Sexual union with polar bears is another common theme running across the circumpolar north. Engelhard recounts many legends where men — and sometimes women — coupled with bears, leading to spiritually heightened offspring. Virility attached to the male polar bear was also an obsession for Europeans and Americans. During the early 20th century in particular, polar bear rugs were often included in sexualized photographs and paintings of women. Both Western and Native cultures sometimes viewed polar bears as sexual competitors for women.
The fact that a skinned polar bear holds more than passing resemblance to a human undoubtedly led to many of the rituals northern indigenous peoples held about eating the animals. Engelhard reminds us that far more polar bears have been eaten by humans than the reverse, and for Arctic Natives they remain a staple of subsistence diets.
The Native relationship with polar bears is its own source of consternation. Urbanized environmentalists proclaim kinship with Natives for whom polar bears are a fact of life. Yet what those living beyond the bears' range seek is a preservation that allows no room for hunting or traditional use of the animals, leading to sometimes-heated conflicts.
"By distorting Natives into ecological saints and burdening them with our failures, we deny them their basic humanity," Engelhard writes, later adding, "Contradictions abound. Matters quickly get complicated."
Engelhard is a product of the West, and his book spends much time exploring the trajectory of the polar bear through Western culture. The earliest European awareness of the animals appears to have come … when Norse settlers brought them back from Greenland, although it's likely the bears had previously washed up atop ice floes on Scandinavian shores on occasion. Certainly by Shakespeare's time they were well known and kept in royal menageries. Later still, they were mainstays of zoos and circuses. A must-have animal for showmen.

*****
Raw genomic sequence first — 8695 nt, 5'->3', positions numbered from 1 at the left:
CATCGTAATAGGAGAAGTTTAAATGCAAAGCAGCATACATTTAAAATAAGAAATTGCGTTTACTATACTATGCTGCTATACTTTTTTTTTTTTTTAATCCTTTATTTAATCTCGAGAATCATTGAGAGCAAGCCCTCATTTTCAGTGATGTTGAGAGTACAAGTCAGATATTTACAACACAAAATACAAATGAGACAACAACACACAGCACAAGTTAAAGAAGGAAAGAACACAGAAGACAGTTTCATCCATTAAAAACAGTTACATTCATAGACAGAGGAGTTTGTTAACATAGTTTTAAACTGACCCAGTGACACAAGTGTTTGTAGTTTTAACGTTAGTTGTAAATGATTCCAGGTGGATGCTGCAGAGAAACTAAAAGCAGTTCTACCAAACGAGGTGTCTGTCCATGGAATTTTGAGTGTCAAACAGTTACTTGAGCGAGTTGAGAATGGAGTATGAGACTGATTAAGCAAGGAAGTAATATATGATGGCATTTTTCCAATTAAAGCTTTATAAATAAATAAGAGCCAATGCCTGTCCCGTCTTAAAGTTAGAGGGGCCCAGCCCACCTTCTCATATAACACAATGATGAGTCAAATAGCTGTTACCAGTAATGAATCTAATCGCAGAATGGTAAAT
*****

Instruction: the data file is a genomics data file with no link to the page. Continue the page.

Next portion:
As a test of valor for early Arctic explorers, killing a polar bear in hand-to-paw combat was a hard story to top. Here again one finds similarities with Native groups, some of which considered the killing of a polar bear the singular rite of passage into manhood.
European whalers, however, came to see the bears as both pests and a source of additional income for their pelts. Polar bears were deadly to men on land, but in the water they were easy pickings, and virtual turkey shoots commenced, resulting in dozens and even hundreds being killed by ships' crews in short order. This led to the earliest stirrings of conservationist feelings, the origin of our current view of the animals.
As to how our latest need from polar bears, as environmental pitchmen, will play out, Engelhard can only speculate.
"With our tendency to mess things up and then try to fix them … we find it hard to accept that perhaps the polar bear's time is running out. And that ours could be too."
David A. James is a Fairbanks-based critic and freelance writer.